The waiting lists here make people c.r.a.z.y. And very stressed. It's hard to find daycare period and you don't want to be stuck sending your kid somewhere you're not comfortable with.

  3. There are a lot of low cost ways we can close the gap.
    I've got a preschooler, and I'm fascinated by this stuff.
    This article caught my eye, too.

    1. Yes, I've seen that research! It is interesting. And makes me wonder if our "ever mother-child pair isolated in their own home" societal organization is part of the problem. I think back when women used to work communally, babies probably heard a lot more words because their mothers were talking to each other. Now the mother has to talk directly to the baby.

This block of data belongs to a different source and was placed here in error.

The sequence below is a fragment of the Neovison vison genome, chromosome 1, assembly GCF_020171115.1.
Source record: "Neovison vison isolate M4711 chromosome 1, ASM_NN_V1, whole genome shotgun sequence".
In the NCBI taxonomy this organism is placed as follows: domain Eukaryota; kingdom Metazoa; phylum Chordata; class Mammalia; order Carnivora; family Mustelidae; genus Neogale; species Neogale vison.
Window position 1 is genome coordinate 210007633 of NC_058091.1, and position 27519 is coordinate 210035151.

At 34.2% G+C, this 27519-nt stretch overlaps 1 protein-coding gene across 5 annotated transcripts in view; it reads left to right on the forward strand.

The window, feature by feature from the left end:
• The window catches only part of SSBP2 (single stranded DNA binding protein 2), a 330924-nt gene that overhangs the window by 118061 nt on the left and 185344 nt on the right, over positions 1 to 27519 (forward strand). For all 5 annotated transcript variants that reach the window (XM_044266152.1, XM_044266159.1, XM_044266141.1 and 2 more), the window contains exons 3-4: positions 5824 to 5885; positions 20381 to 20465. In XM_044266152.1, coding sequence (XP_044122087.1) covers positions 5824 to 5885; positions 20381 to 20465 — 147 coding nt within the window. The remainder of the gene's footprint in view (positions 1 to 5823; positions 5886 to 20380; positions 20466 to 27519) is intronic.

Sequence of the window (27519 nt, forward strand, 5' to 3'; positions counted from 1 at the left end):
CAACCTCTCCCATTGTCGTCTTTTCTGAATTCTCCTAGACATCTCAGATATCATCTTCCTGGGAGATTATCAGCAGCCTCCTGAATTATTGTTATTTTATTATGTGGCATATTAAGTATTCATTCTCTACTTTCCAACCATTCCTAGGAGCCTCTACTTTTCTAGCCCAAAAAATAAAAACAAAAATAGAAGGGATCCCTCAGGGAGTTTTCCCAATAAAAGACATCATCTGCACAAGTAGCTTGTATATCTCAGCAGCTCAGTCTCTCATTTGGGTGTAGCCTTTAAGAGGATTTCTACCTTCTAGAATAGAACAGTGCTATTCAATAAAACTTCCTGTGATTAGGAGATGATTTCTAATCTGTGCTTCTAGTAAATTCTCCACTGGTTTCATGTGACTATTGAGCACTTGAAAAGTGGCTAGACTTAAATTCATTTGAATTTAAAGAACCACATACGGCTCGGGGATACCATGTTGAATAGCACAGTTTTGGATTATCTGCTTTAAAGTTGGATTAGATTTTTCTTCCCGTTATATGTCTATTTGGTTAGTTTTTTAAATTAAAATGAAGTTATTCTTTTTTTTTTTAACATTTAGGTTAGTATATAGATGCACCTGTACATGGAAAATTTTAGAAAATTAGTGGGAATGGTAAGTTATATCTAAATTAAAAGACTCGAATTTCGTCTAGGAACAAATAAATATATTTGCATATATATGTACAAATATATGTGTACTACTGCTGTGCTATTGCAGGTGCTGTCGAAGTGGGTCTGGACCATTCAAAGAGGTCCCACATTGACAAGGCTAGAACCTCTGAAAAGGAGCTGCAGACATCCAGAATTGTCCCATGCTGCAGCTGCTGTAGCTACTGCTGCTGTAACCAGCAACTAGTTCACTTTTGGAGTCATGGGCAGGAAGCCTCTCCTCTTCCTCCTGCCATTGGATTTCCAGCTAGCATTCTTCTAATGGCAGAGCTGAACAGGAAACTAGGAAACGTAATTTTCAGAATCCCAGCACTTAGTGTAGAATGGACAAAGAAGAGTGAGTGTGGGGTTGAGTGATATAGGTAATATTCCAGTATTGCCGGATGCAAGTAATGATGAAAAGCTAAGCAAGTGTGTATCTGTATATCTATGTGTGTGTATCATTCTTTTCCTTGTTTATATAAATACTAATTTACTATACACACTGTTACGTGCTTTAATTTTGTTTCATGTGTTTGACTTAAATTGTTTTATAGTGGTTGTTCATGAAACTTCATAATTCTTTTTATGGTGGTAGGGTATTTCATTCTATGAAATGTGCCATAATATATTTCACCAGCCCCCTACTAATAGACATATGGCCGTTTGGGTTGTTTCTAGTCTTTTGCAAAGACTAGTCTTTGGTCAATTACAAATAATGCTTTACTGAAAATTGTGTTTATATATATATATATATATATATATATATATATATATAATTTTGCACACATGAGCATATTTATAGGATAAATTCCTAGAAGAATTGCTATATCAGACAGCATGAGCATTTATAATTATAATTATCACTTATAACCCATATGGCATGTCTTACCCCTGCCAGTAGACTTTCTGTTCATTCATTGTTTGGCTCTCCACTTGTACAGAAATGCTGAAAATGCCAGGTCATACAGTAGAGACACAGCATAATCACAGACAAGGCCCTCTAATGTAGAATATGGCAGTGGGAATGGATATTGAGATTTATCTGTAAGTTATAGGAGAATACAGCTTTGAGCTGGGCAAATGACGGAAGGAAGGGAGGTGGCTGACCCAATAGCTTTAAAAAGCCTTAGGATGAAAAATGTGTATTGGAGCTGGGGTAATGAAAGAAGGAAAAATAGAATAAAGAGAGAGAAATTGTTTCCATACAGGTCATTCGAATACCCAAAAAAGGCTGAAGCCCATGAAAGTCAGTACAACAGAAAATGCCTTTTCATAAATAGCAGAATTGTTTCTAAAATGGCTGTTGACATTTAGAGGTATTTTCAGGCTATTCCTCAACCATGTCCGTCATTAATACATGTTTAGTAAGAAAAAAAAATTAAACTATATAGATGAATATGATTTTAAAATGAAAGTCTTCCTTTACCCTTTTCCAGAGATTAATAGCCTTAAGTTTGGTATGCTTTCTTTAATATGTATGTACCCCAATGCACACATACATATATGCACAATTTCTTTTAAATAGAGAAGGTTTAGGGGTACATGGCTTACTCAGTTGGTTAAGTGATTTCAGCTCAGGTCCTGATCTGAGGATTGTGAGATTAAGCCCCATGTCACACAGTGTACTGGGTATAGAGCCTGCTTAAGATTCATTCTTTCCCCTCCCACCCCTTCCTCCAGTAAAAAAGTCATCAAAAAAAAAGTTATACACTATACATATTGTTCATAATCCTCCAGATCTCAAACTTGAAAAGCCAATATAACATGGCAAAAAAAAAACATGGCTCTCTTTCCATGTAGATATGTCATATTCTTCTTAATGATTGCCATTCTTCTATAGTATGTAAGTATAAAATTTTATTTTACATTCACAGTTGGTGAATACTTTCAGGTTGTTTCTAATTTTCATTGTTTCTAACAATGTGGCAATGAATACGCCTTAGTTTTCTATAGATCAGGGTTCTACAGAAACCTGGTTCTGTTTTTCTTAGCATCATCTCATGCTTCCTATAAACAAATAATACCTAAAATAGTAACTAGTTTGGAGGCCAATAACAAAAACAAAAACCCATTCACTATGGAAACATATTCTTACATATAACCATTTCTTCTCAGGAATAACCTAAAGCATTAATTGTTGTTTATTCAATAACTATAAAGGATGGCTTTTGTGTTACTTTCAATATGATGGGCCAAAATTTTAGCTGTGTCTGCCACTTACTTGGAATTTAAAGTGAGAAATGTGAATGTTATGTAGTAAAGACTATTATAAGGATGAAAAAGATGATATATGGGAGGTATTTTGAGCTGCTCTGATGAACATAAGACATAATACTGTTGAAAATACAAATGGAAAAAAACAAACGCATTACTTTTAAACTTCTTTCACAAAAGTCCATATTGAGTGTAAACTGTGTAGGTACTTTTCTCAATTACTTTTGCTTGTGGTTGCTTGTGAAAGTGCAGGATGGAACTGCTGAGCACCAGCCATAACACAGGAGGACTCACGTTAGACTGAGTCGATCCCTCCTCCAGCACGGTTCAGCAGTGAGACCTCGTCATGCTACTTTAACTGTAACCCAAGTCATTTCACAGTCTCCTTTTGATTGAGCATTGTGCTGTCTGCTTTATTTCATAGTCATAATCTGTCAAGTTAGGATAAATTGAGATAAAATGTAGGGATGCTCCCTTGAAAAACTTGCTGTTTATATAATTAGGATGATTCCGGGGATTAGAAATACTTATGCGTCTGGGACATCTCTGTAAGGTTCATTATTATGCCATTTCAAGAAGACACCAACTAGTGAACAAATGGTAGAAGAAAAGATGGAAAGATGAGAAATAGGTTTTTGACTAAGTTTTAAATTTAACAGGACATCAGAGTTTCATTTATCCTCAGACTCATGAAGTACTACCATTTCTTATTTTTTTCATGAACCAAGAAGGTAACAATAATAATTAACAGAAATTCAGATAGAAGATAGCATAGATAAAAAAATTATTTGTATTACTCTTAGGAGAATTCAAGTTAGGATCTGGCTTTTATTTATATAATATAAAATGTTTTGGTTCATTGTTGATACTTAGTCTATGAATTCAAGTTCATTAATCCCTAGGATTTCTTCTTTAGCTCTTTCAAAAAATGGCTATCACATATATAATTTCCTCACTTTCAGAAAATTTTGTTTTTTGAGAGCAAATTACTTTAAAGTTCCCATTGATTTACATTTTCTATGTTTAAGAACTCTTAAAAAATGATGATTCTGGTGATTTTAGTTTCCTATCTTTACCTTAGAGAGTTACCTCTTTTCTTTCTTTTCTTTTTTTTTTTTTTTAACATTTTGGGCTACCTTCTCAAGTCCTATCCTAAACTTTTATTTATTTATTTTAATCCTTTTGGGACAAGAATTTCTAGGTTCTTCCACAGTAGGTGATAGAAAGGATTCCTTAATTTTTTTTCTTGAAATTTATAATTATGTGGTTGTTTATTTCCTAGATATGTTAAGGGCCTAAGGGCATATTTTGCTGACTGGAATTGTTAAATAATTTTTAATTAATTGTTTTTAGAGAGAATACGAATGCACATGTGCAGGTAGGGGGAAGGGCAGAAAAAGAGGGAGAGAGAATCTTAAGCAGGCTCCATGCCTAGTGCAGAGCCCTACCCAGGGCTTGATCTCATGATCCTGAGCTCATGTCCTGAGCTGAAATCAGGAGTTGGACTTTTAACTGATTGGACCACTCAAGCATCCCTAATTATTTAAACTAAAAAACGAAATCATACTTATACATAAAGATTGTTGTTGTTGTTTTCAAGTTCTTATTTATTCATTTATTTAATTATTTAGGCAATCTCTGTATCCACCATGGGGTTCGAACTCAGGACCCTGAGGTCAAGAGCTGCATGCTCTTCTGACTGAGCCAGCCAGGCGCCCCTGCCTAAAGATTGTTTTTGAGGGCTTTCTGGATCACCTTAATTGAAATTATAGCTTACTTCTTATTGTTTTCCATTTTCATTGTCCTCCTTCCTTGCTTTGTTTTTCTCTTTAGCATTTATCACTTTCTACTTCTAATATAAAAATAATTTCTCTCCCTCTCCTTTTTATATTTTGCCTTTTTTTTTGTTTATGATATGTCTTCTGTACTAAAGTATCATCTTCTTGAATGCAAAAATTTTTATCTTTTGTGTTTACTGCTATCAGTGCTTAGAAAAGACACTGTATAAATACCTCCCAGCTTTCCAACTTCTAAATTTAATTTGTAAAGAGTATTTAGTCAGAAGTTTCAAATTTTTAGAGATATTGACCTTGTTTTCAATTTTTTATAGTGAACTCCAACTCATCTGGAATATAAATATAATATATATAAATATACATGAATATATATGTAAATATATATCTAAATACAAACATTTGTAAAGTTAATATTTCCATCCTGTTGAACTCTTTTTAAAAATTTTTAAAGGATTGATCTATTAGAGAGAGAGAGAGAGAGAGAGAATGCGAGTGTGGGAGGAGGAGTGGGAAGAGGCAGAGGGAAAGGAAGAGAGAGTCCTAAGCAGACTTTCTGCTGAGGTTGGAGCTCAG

Anyway, California ran ads for awhile trying to spread the word about talking to your baby. They were cute- but I have no idea if they worked. They were funded by our tobacco money.

    2. Well, that sounds like a good use for tobacco money :)
      I have a friend who works in early childhood policy - I'll ask him about more recent programs, and whether they've been deemed successful.

  4. Anonymous5:25 AM

    I went to Disneyland when I was 6 with the Boys (and girls) club I was in for after school care. My parents scrimped and saved for educational opportunities for us (and we always lived in a college town for my mom's job-- that helps a lot, even small college towns have free enrichment opportunities). My mom would always say she wanted us to have the advantages she never had. We're pretty well-off now, and don't do all those educational opportunities because DC1 doesn't really need them. One of these days we'll get around to signing him up for piano lessons.